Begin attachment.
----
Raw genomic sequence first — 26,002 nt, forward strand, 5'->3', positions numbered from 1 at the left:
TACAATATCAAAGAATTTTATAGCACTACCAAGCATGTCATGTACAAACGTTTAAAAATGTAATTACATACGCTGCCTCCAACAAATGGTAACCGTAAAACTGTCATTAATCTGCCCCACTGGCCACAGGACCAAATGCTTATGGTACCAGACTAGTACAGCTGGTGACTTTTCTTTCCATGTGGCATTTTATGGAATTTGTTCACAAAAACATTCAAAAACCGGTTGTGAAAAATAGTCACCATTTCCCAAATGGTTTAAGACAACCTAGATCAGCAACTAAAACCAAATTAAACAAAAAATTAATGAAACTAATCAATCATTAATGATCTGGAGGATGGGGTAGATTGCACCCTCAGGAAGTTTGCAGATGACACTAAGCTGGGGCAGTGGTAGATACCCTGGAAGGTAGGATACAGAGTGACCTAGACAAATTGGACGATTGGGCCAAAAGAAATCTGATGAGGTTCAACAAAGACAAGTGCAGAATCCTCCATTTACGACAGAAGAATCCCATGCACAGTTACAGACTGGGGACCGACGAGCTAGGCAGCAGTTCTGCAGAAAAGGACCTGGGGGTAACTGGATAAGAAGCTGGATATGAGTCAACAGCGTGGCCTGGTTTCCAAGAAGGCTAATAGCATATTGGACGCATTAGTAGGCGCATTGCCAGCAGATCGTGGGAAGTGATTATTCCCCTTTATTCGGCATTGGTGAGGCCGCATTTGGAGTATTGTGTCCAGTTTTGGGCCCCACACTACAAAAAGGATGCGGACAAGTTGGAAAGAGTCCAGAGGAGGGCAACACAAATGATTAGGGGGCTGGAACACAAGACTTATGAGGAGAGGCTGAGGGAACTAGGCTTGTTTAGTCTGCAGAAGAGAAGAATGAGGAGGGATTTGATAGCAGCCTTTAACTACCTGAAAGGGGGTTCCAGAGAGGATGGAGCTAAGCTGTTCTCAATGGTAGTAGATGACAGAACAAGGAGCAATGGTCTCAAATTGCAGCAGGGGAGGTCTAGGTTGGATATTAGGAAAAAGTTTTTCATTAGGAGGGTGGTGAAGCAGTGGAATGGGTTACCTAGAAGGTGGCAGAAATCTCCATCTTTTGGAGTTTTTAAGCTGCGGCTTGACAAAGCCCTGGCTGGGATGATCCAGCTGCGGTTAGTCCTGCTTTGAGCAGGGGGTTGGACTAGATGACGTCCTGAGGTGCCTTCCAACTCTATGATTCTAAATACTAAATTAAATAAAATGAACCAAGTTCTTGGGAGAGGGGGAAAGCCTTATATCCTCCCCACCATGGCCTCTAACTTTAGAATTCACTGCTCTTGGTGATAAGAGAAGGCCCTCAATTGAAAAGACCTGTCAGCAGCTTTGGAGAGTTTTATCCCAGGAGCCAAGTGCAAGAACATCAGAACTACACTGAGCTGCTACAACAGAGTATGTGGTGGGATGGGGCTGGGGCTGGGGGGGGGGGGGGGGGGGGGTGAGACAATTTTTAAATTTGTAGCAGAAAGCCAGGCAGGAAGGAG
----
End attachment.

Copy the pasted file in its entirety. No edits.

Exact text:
Raw genomic sequence first — 26,002 nt, forward strand, 5'->3', positions numbered from 1 at the left:
TACAATATCAAAGAATTTTATAGCACTACCAAGCATGTCATGTACAAACGTTTAAAAATGTAATTACATACGCTGCCTCCAACAAATGGTAACCGTAAAACTGTCATTAATCTGCCCCACTGGCCACAGGACCAAATGCTTATGGTACCAGACTAGTACAGCTGGTGACTTTTCTTTCCATGTGGCATTTTATGGAATTTGTTCACAAAAACATTCAAAAACCGGTTGTGAAAAATAGTCACCATTTCCCAAATGGTTTAAGACAACCTAGATCAGCAACTAAAACCAAATTAAACAAAAAATTAATGAAACTAATCAATCATTAATGATCTGGAGGATGGGGTAGATTGCACCCTCAGGAAGTTTGCAGATGACACTAAGCTGGGGCAGTGGTAGATACCCTGGAAGGTAGGATACAGAGTGACCTAGACAAATTGGACGATTGGGCCAAAAGAAATCTGATGAGGTTCAACAAAGACAAGTGCAGAATCCTCCATTTACGACAGAAGAATCCCATGCACAGTTACAGACTGGGGACCGACGAGCTAGGCAGCAGTTCTGCAGAAAAGGACCTGGGGGTAACTGGATAAGAAGCTGGATATGAGTCAACAGCGTGGCCTGGTTTCCAAGAAGGCTAATAGCATATTGGACGCATTAGTAGGCGCATTGCCAGCAGATCGTGGGAAGTGATTATTCCCCTTTATTCGGCATTGGTGAGGCCGCATTTGGAGTATTGTGTCCAGTTTTGGGCCCCACACTACAAAAAGGATGCGGACAAGTTGGAAAGAGTCCAGAGGAGGGCAACACAAATGATTAGGGGGCTGGAACACAAGACTTATGAGGAGAGGCTGAGGGAACTAGGCTTGTTTAGTCTGCAGAAGAGAAGAATGAGGAGGGATTTGATAGCAGCCTTTAACTACCTGAAAGGGGGTTCCAGAGAGGATGGAGCTAAGCTGTTCTCAATGGTAGTAGATGACAGAACAAGGAGCAATGGTCTCAAATTGCAGCAGGGGAGGTCTAGGTTGGATATTAGGAAAAAGTTTTTCATTAGGAGGGTGGTGAAGCAGTGGAATGGGTTACCTAGAAGGTGGCAGAAATCTCCATCTTTTGGAGTTTTTAAGCTGCGGCTTGACAAAGCCCTGGCTGGGATGATCCAGCTGCGGTTAGTCCTGCTTTGAGCAGGGGGTTGGACTAGATGACGTCCTGAGGTGCCTTCCAACTCTATGATTCTAAATACTAAATTAAATAAAATGAACCAAGTTCTTGGGAGAGGGGGAAAGCCTTATATCCTCCCCACCATGGCCTCTAACTTTAGAATTCACTGCTCTTGGTGATAAGAGAAGGCCCTCAATTGAAAAGACCTGTCAGCAGCTTTGGAGAGTTTTATCCCAGGAGCCAAGTGCAAGAACATCAGAACTACACTGAGCTGCTACAACAGAGTATGTGGTGGGATGGGGCTGGGGCTGGGGGGGGGGGGGGGGGGGGGTGAGACAATTTTTAAATTTGTAGCAGAAAGCCAGGCAGGAAGGAG